For Canadians, this could mean promoting the commons through pedagogy around progressive taxation and cooperation. For Finns, using anti-racist pedagogy to take on regressive views about immigration in the home would strengthen civil society. Both insights challenge neoliberal and right wing social views, and are therefore worthy of consideration and perhaps implementation in educational policy.

The articles shows, as we might have predicted, that no system is perfect, and that the imperfect Canadian system has something to offer the world, too.

Nevertheless, however lofty the goals of public education, how worthwhile the role of teacher may be to society, concern exists about the numbers of new teachers who leave the profession. In “Attrition, Retention, and Development of Early Career Teachers: Pan-Canadian Narratives,” Benjamin Kutsyuruba, Keith Walker, Maha Al Makhamreh, and Rebecca Stroud Stasel share the results of their study of what causes teachers to leave. As with other articles in this issue, reflection is cited as being important to professional development, as is mentoring, and notably, caring. Individual personal and professional aspirations are also recognized as important to longevity in the profession. The responses to their questionnaires suggest a lack of meaningful support, effective induction, and a network of collegial relationships as obstacles for those entering teaching. [Spoiler alert – the last line of the paper is a big finish.] To conclude, they write, “When teachers who have a rich history of experiences and reflections narrate what they have needed along the way, we are in a much stronger position to support them and their new teacher colleagues in their most critical early years of teaching.”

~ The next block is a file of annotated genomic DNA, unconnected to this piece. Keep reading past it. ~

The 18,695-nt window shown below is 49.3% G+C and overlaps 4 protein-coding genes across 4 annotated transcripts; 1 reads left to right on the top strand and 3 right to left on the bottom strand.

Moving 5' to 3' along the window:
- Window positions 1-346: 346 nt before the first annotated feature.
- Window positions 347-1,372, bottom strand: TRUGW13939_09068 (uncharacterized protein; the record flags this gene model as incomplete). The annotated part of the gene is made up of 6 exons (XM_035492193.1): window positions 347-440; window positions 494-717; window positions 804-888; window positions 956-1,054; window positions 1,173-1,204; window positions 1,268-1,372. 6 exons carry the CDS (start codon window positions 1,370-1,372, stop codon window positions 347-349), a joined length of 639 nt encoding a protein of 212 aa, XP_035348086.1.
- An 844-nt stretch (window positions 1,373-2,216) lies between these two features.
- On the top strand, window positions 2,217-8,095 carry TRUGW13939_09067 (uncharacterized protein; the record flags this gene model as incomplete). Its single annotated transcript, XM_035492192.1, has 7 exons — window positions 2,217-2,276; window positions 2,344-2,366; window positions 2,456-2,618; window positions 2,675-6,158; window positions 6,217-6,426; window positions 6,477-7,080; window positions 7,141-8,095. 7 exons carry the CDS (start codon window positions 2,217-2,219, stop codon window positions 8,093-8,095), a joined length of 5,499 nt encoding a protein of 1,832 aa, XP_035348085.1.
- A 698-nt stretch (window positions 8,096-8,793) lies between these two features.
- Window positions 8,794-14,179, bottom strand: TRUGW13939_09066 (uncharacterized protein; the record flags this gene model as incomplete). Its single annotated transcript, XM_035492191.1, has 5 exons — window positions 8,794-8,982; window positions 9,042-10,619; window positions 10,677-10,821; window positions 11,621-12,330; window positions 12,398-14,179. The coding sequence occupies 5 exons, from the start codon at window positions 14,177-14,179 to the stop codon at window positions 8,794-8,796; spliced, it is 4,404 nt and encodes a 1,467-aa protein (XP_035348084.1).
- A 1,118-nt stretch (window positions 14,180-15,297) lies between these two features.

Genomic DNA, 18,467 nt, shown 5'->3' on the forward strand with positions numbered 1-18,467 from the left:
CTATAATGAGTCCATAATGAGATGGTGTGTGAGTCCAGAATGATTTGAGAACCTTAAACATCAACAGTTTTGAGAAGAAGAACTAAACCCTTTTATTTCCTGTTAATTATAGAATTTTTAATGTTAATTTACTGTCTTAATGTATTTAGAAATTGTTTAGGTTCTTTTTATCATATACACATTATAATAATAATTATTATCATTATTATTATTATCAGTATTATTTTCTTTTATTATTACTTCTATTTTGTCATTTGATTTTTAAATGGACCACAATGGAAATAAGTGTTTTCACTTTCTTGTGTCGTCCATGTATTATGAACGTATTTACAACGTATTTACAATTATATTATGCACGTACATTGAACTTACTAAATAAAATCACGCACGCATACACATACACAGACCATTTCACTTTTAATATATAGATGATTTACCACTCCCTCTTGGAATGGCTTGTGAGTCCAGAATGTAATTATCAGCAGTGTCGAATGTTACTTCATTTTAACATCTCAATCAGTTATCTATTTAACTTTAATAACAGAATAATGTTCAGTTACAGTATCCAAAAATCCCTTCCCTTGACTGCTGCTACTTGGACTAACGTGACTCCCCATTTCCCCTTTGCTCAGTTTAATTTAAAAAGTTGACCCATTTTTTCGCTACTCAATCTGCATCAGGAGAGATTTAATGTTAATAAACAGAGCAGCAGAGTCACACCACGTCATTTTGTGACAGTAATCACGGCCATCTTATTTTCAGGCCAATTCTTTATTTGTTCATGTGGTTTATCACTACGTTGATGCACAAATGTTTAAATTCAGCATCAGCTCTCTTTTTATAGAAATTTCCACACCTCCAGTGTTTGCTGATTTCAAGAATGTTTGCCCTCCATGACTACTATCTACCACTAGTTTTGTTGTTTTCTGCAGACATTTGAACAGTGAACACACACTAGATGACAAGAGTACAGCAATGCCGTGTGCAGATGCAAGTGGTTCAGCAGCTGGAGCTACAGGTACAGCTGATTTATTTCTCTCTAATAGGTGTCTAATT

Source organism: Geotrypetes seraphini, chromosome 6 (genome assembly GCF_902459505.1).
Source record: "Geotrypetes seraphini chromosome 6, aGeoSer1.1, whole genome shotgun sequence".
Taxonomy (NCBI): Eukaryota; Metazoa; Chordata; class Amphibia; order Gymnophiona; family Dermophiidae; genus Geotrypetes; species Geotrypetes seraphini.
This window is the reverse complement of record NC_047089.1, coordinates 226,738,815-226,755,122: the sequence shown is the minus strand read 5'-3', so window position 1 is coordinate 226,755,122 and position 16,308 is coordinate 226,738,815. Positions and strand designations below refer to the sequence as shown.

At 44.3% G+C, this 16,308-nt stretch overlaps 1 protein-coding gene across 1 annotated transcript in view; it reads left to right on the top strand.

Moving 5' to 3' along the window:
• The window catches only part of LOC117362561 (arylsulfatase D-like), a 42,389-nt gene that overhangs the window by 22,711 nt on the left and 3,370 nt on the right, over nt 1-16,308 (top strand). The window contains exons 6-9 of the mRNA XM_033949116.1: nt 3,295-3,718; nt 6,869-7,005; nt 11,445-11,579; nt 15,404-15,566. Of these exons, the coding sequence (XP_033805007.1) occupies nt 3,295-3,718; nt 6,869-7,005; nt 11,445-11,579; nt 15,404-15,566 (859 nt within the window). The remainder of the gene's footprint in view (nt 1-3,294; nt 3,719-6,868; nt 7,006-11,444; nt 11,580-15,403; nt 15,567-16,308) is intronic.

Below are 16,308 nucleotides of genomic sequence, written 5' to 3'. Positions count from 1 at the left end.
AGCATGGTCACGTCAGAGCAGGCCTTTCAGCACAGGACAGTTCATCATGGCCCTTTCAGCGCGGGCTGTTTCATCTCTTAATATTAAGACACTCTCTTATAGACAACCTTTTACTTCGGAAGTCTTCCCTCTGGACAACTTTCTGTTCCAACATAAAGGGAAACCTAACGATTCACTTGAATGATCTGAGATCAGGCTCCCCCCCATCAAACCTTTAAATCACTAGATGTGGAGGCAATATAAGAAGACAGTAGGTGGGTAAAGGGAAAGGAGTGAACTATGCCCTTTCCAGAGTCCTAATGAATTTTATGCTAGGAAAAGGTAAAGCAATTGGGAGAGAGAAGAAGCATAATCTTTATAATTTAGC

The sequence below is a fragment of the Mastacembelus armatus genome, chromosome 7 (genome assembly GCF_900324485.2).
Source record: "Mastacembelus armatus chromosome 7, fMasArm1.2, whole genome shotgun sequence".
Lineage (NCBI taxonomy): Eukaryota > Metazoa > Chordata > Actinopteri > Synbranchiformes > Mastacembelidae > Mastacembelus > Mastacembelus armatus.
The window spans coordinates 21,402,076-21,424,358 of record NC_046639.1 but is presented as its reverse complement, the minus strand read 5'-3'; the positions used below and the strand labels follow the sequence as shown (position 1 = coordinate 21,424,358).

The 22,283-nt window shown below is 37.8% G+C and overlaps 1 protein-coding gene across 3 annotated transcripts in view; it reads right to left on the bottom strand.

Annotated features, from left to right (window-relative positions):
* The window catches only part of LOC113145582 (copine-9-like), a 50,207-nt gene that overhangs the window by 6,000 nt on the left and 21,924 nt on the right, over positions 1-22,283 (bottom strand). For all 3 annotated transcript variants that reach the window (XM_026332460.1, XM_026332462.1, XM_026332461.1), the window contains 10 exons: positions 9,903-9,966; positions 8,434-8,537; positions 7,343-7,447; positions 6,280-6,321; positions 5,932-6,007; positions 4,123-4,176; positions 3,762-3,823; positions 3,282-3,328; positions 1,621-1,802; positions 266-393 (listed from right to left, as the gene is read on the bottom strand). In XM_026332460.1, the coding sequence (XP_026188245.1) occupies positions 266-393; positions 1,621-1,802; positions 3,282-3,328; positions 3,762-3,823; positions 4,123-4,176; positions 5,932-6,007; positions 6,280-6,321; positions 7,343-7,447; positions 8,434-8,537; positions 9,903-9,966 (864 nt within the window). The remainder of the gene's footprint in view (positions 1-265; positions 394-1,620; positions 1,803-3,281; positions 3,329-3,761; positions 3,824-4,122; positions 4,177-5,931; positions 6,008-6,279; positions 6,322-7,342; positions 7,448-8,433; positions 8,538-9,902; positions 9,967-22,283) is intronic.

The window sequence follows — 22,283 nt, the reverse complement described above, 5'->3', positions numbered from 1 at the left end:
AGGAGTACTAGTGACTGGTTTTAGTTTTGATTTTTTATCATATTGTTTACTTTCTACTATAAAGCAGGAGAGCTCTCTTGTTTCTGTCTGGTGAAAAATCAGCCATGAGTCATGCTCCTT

In North America, we are currently living in a political climate of uncertainty, bordering on chaos. I’m invoking the word border in a literal sense. On hopeful days, I rely on my experience as a teacher to believe that this, too, will pass. What I hope for most is that teachers take up the implicit challenge of being full-participants in a civil society, by educating students who can sort out fake narratives from the true; use technology for good not ill; and develop the critical acuity to choose a good path forward. Teachers have a role to play in building the world. As in the articles in this issue, much depends on communication, trust, and deep understanding to make any system work – whether technological, institutional, or broadly political – and that’s true everywhere, including in in education. Thank you to Dr. Patrick Lewis, Editor-in-Chief, and Shuana Niessen, Managing Editor, for entrusting me with an expanded role in the journal this past year, and for teaching me the technical and ethical challenges of publishing a journal, and for having the patience how to deal with them, in a good way.